A Bayesian setting for an inverse problem in heat transfer

Ruggeri, Fabrizio; Sawlan, Zaid A; Scavino, Marco; Tempone, Raul (2014-01-06) [Poster]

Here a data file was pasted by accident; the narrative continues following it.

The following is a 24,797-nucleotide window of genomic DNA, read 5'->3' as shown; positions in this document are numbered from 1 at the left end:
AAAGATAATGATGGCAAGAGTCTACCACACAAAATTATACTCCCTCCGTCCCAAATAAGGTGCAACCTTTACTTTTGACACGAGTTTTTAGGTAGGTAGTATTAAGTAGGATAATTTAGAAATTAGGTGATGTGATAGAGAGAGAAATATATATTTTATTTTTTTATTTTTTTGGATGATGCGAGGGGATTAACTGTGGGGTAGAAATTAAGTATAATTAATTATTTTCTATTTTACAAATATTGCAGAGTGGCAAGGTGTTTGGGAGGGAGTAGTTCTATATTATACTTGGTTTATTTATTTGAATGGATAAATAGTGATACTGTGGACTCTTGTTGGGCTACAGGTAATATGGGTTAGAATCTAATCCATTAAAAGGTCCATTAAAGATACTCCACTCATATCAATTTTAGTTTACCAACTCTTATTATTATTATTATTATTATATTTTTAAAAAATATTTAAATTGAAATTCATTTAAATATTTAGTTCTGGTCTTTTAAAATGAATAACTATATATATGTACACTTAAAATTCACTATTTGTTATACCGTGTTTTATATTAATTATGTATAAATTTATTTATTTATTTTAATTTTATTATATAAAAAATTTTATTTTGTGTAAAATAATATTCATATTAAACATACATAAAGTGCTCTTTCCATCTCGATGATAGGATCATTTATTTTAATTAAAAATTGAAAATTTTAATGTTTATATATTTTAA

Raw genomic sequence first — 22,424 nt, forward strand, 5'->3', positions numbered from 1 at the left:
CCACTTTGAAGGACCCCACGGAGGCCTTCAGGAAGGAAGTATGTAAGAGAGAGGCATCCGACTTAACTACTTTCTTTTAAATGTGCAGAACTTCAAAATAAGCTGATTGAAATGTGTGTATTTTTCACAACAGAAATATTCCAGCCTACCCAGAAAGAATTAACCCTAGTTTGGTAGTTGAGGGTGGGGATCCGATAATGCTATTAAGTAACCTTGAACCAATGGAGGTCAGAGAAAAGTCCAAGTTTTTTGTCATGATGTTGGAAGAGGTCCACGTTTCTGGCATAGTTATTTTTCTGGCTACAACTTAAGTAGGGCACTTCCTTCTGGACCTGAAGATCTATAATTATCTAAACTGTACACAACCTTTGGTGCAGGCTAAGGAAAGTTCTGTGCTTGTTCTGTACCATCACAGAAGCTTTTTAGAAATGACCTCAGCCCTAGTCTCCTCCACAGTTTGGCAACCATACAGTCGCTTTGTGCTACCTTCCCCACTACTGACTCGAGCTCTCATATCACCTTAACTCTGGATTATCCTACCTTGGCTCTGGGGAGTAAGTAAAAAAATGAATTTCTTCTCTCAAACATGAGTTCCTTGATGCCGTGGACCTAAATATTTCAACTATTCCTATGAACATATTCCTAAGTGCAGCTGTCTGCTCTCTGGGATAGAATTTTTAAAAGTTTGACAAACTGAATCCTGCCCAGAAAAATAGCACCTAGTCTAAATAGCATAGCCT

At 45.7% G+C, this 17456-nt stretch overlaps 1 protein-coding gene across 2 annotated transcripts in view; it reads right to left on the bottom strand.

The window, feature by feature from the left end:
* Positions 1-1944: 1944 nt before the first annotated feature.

In this work a Bayesian setting is developed to infer the thermal conductivity, an unknown parameter that appears into heat equation. Temperature data are available on the basis of cooling experiments. The realistic assumption that the boundary data are noisy is introduced, for a given prescribed initial condition. We show how to derive the global likelihood function for the forward boundary-initial condition problem, given the values of the temperature field plus Gaussian noise. We assume that the thermal conductivity parameter can be modelled a priori through a lognormal distributed random variable or by means of a space-dependent stationary lognormal random field. In both cases, given Gaussian priors for the time-dependent Dirichlet boundary values, we marginalize out analytically the joint posterior distribution of and the random boundary conditions, TL and TR, using the linearity of the heat equation. Synthetic data are used to carry out the inference. We exploit the concentration of the posterior distribution of , using the Laplace approximation and therefore avoiding costly MCMC computations.